Bergman is one of two people at Scarborough Beach who collect water samples every week during the swimming season. For each sample, Bergman wades waist-deep into the ocean and uses tongs and bags to scoop the saltwater, which is part of a standard protocol in Maine. Next, the samples are sent to the Maine Healthy Beaches program, where they are tested.
Those tests came into question two seasons ago at Willard Beach in South Portland, beach manager Rick Towle said.
In the most recent report, Willard Beach was ranked at the top of the list, sharing the honor with Scarborough Beach and others. However, Willard Beach submitted fewer samples during that season because of discrepancies between the tests it performed independently and the tests done at the state during 2011.
“The protocol at the lab was inaccurate,” Towle said. “It gave us numbers that were astronomically unusual. Until we could get it all straightened out, we decided to step back from the program.”
Willard Beach re-entered the program in August 2012, and its samples were clean. But the results during that time period may not be representative of the whole, because there may have been little rainfall when the samples were taken, Towle said.
“It’s only a snapshot in time,” he said. “I don’t want to set false expectations.”
Towle said it’s difficult to predict how Willard Beach will stack up next year, when a full season of samples will be available. In the past, Willard Beach has consistently been in the middle of the pack, but recent work by the Water Resource Protection department in South Portland may improve the yearly standing, Towle said.
In general, towns that have updated their waste-water systems have cleaner beaches, he said.
“Some communities have done an extraordinary job of storm-water separation and being able to get ahead of that issue,” he said. “Other communities are still struggling with it and may not have had access to funding or resources to make that happen.”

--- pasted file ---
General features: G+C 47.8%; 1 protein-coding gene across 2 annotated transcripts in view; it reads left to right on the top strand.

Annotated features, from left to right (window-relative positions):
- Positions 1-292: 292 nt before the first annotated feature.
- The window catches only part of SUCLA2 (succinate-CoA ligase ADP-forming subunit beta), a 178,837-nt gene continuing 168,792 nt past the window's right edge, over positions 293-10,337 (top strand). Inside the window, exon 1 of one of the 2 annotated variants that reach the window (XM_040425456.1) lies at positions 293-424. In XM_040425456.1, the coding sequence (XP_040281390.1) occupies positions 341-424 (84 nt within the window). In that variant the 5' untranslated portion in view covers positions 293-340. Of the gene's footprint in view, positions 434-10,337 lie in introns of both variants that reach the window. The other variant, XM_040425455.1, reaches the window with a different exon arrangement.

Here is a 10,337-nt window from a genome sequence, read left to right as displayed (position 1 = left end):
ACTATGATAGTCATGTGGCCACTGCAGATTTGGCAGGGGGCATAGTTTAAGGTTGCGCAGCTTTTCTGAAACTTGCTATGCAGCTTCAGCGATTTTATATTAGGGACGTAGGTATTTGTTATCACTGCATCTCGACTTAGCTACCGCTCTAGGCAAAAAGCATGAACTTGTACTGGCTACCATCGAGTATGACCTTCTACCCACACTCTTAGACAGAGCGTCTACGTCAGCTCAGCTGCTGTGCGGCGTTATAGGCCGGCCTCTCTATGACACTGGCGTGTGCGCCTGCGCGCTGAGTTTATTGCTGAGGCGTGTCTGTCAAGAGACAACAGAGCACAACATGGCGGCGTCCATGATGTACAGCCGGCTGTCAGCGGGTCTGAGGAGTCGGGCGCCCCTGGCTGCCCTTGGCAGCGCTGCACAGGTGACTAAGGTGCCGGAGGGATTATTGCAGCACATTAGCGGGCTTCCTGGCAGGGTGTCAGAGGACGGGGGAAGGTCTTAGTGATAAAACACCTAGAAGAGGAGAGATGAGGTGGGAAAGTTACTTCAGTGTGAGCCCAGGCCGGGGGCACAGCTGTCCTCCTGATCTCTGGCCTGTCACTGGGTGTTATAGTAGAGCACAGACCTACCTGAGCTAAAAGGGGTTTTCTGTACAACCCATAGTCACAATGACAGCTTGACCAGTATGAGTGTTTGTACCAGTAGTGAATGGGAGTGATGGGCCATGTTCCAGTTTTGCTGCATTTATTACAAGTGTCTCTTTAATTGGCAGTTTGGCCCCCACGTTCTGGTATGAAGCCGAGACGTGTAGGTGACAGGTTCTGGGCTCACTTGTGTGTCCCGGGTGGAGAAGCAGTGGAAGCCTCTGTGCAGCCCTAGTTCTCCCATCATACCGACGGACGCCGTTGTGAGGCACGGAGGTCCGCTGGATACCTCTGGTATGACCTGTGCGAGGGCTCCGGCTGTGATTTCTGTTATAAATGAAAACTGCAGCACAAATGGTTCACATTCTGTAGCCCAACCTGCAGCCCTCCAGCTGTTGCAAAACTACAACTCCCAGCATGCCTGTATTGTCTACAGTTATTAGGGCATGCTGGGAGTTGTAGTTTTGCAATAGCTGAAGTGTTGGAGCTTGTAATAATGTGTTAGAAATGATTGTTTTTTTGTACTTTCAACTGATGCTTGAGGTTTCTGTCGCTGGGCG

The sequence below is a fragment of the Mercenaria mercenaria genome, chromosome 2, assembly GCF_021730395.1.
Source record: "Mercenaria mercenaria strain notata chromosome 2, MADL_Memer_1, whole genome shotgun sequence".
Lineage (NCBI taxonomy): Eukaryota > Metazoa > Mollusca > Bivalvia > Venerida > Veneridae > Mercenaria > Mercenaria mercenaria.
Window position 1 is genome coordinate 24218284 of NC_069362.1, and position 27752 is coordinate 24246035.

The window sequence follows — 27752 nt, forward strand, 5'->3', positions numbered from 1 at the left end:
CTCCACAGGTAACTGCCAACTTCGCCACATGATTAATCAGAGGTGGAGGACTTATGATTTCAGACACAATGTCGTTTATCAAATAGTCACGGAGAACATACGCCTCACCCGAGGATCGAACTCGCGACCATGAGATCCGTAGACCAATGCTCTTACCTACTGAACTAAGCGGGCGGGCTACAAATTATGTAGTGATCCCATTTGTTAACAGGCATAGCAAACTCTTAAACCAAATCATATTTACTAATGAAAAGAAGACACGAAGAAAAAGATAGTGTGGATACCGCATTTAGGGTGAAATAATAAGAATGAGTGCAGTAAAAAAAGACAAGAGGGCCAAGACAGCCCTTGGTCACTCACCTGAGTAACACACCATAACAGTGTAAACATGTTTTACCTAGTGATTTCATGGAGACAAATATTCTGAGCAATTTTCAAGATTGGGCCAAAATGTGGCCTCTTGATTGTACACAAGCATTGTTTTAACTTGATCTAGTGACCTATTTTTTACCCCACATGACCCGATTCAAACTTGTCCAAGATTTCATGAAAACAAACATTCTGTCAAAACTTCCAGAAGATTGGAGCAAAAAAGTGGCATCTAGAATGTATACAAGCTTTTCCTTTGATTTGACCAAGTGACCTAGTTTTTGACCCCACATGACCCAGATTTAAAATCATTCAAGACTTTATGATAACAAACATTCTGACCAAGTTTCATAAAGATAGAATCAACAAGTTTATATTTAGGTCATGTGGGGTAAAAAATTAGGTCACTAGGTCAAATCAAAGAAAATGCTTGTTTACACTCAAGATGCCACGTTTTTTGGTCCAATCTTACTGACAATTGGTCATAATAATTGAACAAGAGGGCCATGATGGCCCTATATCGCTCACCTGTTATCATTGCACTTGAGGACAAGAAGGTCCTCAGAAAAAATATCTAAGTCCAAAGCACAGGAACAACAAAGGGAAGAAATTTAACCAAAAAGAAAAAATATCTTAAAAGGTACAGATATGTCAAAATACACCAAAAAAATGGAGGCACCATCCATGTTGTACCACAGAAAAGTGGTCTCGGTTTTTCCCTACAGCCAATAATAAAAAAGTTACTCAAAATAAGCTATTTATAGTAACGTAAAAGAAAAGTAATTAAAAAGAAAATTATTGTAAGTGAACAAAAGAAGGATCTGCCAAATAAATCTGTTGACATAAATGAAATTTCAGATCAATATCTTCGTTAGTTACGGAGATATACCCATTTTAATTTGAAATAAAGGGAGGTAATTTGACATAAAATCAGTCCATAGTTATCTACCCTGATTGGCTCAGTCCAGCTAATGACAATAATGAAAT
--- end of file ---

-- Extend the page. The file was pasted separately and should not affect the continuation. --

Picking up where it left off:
Some beaches can hit a bad run of luck through no fault of their own, Towle added. A discarded diaper or an animal carcass can skew results for days at a time and ruin a seasonal average.
Two days before the National Resources Defense Council released its report, the Maine Department of Environmental Protection released its own take on Vacationland’s shores.
“During the 2012 beach season, 95.1 percent of total beach days were free of beach advisories or closures,” the press release said.
Gov. Paul LePage trumpeted beach cleanliness in the same release.
“Maine’s saltwater beaches are not only beautiful,” he said, “but incredibly clean.”
|Beach||City||Ranking*||% of samples exceeding standards||Closed or advisory days||Monitoring frequency per week|
|Crescent Beach State Park||Cape Elizabeth||33rd (two-way tie)||11%||2||1|
|East End Beach||Portland||42nd (five-way tie)||13%||19||3|
|Ferry Beach||Scarborough||55th (two-way tie)||24%||4||1|
|Higgins Beach||Scarborough||30th (three-way tie)||8%||6||2|
|Kettle Cove||Cape Elizabeth||35th (seven-way tie)||12%||0||1|
|Pine Point||Scarborough||16th (nine-way tie)||6%||0||1|
|Scarborough Beach State Park||Scarborough||1st (tied x 23)||0%||0||1|
|Willard Beach||South Portland||1st (tied x 23)||0%||1||2|
|Winslow Park||Freeport||48th (four-way tie)||17%||2||2|
|*Ranked by lowest percent of samples that exceed the state maximum standard for enterococci (>104 per 100 mL). In total, 60 Maine beaches provided regular samples in 2012.|